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What do fireworks and medicine have in common? | Hands for Life

What do fireworks and medicine have in common?

Fireworks and medicine have more in common than you may think. As we celebrate American independence, take a moment to think about the variety of ways humanity has learned to use the chemicals and substances around us. We’re pretty innovative, and also fairly certain we haven’t even come close to discovering everything this world has to offer us.

fireworks

Check out the chemicals and substances that give fireworks their color, and how they compare in the medical world:

Red Fireworks:

A red firework gets its color from either Lithium or Strontium. Lithium gives the medium red tones, while Strontium produces a stronger, more intense red. Lithium, in the medical world is primarily used as a psychiatric medication and is used to treat major depressive disorders like Bipolar Disorder. Strontium, on the other hand, is used in advanced cases of prostate cancer and bone cancer.

Blue Fireworks:

Blue fireworks get their color from Copper. Powdered copper is placed inside the firework shell and, when it ignites, we see beautiful blue colors. In medicine, doctors are studying the use of copper to target and destroy cancer cells.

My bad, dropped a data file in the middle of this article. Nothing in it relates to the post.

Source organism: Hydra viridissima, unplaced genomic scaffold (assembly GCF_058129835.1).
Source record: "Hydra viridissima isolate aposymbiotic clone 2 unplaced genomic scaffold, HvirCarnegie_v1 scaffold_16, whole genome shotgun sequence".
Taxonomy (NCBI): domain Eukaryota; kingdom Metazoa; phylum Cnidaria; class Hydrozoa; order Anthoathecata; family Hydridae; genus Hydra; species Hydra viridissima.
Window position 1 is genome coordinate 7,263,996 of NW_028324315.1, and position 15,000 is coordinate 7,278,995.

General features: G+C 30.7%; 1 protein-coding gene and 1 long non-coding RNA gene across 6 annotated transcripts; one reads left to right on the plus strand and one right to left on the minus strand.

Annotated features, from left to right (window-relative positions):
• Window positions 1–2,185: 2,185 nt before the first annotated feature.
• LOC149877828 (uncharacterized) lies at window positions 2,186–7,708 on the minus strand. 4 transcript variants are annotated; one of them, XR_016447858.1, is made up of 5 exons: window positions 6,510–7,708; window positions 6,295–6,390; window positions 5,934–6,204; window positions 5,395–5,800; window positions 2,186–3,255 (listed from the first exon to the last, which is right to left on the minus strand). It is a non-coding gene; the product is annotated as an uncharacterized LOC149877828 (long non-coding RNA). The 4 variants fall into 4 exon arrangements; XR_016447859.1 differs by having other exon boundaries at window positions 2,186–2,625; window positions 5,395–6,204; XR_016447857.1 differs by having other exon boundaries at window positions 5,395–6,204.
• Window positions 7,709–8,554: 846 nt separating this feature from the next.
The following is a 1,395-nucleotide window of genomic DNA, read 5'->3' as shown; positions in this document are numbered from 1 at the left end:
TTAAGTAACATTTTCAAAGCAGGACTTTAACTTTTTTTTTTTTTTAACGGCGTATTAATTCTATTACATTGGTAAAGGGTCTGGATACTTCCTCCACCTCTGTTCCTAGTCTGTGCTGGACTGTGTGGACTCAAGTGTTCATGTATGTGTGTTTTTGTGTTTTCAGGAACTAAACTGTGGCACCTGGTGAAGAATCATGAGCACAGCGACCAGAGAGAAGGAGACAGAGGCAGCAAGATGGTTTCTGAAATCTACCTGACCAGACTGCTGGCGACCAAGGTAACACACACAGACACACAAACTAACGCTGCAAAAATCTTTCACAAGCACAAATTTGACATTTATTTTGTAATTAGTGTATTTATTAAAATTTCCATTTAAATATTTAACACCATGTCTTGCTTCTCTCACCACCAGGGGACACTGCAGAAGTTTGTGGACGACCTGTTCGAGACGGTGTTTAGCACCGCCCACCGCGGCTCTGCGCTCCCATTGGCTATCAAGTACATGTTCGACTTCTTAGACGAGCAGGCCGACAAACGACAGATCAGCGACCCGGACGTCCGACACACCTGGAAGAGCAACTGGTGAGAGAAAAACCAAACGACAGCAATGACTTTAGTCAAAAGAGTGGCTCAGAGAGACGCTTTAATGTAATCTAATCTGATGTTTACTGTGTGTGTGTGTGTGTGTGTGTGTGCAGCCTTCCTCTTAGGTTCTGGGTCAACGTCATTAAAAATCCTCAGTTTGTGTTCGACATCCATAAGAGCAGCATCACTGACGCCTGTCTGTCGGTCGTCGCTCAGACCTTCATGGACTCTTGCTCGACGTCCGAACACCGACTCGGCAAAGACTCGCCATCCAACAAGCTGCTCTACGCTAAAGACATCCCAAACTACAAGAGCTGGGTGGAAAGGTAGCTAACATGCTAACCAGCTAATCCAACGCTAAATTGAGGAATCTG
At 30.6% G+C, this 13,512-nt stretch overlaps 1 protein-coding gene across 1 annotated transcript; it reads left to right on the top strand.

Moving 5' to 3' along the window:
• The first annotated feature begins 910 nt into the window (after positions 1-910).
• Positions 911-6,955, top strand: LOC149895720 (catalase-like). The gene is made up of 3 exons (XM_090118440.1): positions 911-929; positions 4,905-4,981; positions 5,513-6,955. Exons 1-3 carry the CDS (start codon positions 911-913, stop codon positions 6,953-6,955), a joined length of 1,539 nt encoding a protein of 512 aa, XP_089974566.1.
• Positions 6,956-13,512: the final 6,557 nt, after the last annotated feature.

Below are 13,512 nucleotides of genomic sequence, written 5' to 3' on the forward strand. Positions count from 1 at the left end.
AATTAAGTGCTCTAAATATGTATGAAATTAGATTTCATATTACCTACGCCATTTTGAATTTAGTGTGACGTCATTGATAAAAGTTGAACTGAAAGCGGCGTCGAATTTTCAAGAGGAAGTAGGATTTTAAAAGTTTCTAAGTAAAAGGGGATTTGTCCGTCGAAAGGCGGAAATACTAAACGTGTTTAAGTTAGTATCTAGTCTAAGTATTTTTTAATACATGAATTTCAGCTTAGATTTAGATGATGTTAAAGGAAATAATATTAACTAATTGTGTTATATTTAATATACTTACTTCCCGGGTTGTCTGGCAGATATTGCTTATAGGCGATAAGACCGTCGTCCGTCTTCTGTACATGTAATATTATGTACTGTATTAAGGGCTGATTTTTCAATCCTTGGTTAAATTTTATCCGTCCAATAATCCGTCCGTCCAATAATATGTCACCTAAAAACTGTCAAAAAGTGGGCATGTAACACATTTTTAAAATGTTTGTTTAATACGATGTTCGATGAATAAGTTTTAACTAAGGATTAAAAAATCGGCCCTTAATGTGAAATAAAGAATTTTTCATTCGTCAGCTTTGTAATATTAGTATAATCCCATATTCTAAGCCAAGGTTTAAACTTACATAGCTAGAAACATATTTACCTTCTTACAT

Green Fireworks:

A green firework comes from Barium, which is also used to coath the throat, esophagus, stomach, and intestines so that they more clearly show in CT scans and other X-rays.

Yellow Fireworks:

Yellow fireworks come from sodium, also known as… Salt. Sodium bicarbonate, in particular, is used to treat hearburn, indigestion, and upset stomach. It’s fantastic for toning down stomach juices!

White Fireworks:

White fireworks get their color from Aluminum and Magnesium. Aluminum hydroxide reduces phosphate levels in certain kidney conditions. Magnesium is used in bowel surgery preparation.

Orange Fireworks:

Surprisingly, orange fireworks get their color from Calcium. We are all familiar with calcium, as it is added to fortified foods and shows up in conversations about drinking milk. Unsurpisingly, calcium is used to treat osteoporosis, weak bones and hypoparathyroidism.

As you can see, fireworks and medicine have a lot more in common than one would normally believe. The same colors that burn beautifully and light up our night skies can be used to diagnose, treat, and prevent problems within the body!

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